Denise Phillips, Ph.D., Harvard, is an assistant professor of history specializing in the history of Germany and the history of science. She is the author, among other things, of “Epistemological Distinctions and Cultural Politics: Educational Reform and the Naturwissenschaft/ Geisteswissenschaft Distinction in Nineteenth-Century Germany” in Historical Perspectives on “Erklären” and “Verstehen”, edited by Uljana Feest (Berlin: Springer, 2009); and “Friends of Nature: Urban Sociability and Regional Natural History in Dresden, 1800-1850.” Osiris 18 (2003): 43-59.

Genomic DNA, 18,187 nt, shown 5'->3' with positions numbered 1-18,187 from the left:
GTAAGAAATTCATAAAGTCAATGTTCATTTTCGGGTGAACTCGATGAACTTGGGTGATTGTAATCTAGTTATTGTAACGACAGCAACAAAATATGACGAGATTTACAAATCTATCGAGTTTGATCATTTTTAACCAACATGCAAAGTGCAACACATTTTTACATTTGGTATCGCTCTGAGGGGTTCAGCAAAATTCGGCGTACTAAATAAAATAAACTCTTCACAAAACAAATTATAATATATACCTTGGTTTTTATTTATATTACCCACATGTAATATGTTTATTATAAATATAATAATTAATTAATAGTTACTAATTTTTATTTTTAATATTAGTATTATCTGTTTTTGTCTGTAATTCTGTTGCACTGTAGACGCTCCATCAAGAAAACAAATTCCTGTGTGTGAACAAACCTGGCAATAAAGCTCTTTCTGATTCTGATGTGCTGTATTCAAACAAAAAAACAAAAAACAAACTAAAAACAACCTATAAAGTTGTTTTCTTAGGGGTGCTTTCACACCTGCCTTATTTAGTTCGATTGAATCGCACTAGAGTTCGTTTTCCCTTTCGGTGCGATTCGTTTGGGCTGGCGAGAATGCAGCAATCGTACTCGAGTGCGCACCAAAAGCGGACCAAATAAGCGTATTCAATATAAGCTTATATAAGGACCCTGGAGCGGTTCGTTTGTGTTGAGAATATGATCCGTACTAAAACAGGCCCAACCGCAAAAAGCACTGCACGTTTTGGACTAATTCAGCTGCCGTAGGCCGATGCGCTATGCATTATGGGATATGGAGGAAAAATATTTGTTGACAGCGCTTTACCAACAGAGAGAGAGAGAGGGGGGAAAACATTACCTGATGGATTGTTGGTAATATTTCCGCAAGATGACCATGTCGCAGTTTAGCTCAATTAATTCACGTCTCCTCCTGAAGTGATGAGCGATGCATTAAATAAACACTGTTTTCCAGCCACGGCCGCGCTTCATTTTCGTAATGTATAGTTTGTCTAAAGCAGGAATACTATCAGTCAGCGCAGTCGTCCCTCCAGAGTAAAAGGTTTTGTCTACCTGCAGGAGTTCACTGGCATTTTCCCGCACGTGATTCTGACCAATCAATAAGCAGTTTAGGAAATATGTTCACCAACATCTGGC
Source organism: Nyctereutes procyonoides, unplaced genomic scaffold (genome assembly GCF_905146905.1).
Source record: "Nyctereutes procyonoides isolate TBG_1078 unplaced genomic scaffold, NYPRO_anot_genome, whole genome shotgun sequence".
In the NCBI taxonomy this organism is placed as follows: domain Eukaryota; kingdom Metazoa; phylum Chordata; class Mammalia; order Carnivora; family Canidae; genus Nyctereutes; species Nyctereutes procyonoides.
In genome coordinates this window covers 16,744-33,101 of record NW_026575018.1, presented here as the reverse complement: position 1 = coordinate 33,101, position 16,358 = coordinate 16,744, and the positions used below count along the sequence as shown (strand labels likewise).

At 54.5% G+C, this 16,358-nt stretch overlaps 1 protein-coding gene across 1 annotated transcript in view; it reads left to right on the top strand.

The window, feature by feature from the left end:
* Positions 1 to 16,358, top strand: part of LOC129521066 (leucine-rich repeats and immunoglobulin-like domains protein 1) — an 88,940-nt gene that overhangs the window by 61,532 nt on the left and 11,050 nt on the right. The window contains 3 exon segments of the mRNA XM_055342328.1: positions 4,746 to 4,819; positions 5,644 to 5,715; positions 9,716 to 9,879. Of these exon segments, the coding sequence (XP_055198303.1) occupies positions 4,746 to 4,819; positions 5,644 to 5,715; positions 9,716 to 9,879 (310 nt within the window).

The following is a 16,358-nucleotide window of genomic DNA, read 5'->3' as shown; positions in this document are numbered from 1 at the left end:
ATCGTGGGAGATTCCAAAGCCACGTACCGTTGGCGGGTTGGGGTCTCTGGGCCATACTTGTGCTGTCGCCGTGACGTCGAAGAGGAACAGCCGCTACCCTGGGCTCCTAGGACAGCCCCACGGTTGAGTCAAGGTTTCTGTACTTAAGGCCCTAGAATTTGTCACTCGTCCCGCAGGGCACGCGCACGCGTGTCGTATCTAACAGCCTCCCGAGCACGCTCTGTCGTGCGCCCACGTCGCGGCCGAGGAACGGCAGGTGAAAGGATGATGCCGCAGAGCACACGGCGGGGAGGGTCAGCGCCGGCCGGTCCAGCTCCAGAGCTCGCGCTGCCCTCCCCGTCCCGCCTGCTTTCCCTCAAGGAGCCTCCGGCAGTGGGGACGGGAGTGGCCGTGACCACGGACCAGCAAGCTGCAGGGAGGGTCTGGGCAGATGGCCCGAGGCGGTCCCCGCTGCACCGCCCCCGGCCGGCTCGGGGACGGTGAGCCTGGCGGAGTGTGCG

Her first book manuscript, Acolytes of Nature: Science and Public Culture in Germany, 1770-1850, is under consideration by the University of Chicago Press. She will be doing research on her second book, The Philosophical Farmer: Science and the Problem of Agricultural Productivity in Germany, 1750-1880, in Germany in 2011-12 on a Fulbright Research Fellowship.
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